System 14 may also determine which segmentation mode to perform on the received frame based on the segmentation mode used to segment the previous frame. System 14 may determine whether the previous frame was segmented by the intra-mode process (54). If the previous frame was segmented by the intra-mode process, system 14 may decide to segment the received frame by the inter-mode process. In this step, the ROI segmentation processes of the video sequence may include any number of intra-mode segmentation and inter-mode segmentation performed on video frames of the video sequence such that inter-mode segmentation always follows intra-mode segmentation. The intra-mode (0) and inter-mode status (1) of a set of frames in an exemplary video sequence segmentation may be represented as: 0 1 1 0 1 1 1 1 0 1. In this case, the segmentation mode decision is based purely on the segmentation mode of the previous frame.

Furthermore, system 14 may determine a number of frames segmented since the last intra-mode segmented frame (56). For example, system 14 may decide to perform intra-mode segmentation on a periodic basis, such as every N frames. In some cases the Nth frame may comprise the 10th frame. In other embodiments, N may be equal to more or less than 10 frames. In this step, the ROI segmentation processes of the video sequence may include any number of intra-mode segmentation and inter-mode segmentation performed on video frames of the video sequence such that intra-mode segmentation is performed periodically. The intra-mode (0) and inter-mode status (1) of a set of frames in an exemplary video sequence segmentation may be represented as: 0 1 1 1 0 1 1 1 0 1. In this case, the segmentation mode decision is based on performing intra-mode segmentation every 4th frame.

FIG. 6 is a block diagram illustrating ROI object segmentation system 14 when performing intra-mode segmentation on a frame of a video sequence received from video source 12. In this case, ROI object segmentation system 14 processes the frame of the video sequence independently from other frames of the video sequence and without motion information. FIGS. 7-13 are screen shots illustrating exemplary results of the techniques implemented by ROI object segmentation system 14 during intra-mode segmentation.

In the embodiment illustrated in FIG. 6, video source 12 includes a chrominance blue channel (Cb) 60, a chrominance red channel (Cr) 61, and a luminance channel (Y) 62. ROI object segmentation system 14 implements techniques to automatically segment a ROI object, such as a human head and shoulder area, from a video frame of a video sequence received from video source 12. The disclosed techniques include a hybrid technique that combines feature-based and model-based detection with region segmentation during intra-mode segmentation.

ROI object segmentation system 14 includes a face mask detector 64 that detects skin-color regions within a video frame based on blue and red channel chrominance values received from chrominance blue channel 60 and chrominance red channel 61 of video source 12. Face mask detector 64 then classifies pixels of the detected skin-color regions as facial pixels. In this way, face mask detector 64 may obtain a face mask by removing pixels within the received frame that are not facial pixels. After the face mask is obtained, face mask detector 64 uses mathematical morphological operations of dilation and erosion to remove noise and holes within the face mask due to the facial features, such as eye and mouth regions. FIG. 7 illustrates an example of a quick face mask detection on a frame of a standard “Mother and Daughter” video test sequence.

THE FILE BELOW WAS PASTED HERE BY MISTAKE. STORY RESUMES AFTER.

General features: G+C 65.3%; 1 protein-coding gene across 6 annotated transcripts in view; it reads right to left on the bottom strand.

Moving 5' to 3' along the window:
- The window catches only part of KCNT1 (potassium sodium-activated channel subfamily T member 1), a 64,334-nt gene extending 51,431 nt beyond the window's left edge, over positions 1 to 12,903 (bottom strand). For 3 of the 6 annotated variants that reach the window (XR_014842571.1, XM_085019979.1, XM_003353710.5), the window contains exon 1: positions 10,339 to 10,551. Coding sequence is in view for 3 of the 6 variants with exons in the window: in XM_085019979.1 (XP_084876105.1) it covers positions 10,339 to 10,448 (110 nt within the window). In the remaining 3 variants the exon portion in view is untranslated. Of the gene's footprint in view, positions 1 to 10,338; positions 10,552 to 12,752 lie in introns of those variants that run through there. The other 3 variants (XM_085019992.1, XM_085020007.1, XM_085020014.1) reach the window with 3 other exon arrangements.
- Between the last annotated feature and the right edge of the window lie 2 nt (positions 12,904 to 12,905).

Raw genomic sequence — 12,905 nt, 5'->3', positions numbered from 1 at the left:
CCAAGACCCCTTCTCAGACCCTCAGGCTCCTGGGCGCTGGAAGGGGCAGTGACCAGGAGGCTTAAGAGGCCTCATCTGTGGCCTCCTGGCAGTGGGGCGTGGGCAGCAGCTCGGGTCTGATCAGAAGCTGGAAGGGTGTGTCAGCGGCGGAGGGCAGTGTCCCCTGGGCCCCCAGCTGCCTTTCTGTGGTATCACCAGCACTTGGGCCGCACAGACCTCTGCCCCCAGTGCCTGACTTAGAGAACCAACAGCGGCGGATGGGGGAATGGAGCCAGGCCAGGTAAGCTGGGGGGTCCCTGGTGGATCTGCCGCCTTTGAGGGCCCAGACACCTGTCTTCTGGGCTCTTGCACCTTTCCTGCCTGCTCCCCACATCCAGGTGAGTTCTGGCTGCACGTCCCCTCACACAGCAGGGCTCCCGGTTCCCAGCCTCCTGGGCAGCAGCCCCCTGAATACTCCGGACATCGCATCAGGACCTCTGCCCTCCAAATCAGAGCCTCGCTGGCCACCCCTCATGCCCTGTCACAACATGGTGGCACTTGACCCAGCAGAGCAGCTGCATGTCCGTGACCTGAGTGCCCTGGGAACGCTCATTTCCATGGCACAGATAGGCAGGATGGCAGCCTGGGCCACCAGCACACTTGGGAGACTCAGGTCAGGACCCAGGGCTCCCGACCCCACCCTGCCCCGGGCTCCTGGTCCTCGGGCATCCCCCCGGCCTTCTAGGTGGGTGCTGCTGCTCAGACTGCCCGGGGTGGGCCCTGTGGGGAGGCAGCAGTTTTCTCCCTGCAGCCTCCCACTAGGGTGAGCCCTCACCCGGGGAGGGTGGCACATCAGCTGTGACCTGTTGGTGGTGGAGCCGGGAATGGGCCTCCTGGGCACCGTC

Typically, face mask detector 64 uses a skin-color map that can identify skin-color regions within the video frame by the presence of a certain set of chrominance values narrowly and consistently distributed in the YCbCr color space. The skin-color map is robust against different types of skin color. Skin colors of human races are perceived differently mainly due to the darkness or fairness of the skin. In other words, the skin color is characterized by the difference in the brightness of the color, which is governed by Y but not Cr or Cb. Therefore, an effective skin-color map can be achieved based only on the Cr and Cb components of the received frame. Face mask detector 64 may utilize a CbCr skin-color map having a range of Cr ε[133, 173] and Cb ε[77,127] to detect the skin-color regions within the received video frame. The Cr and Cb ranges should not be considered limiting, however, and face mask detector 64 may utilize a skin-color map having different Cr and Cb ranges.

In some cases, face mask detector 64 may be unable to exclusively obtain a human face. As illustrated in FIG. 7, the clothing regions of the mother and the daughter within the frame appear to have tones similar to those defined by the skin-tone map. Therefore, face mask detector 64 may falsely select the clothing regions as part of the face mask. The quick face mask detection step described herein removes some non-face regions within the frame, but further processing may be needed to obtain and verify exact face regions.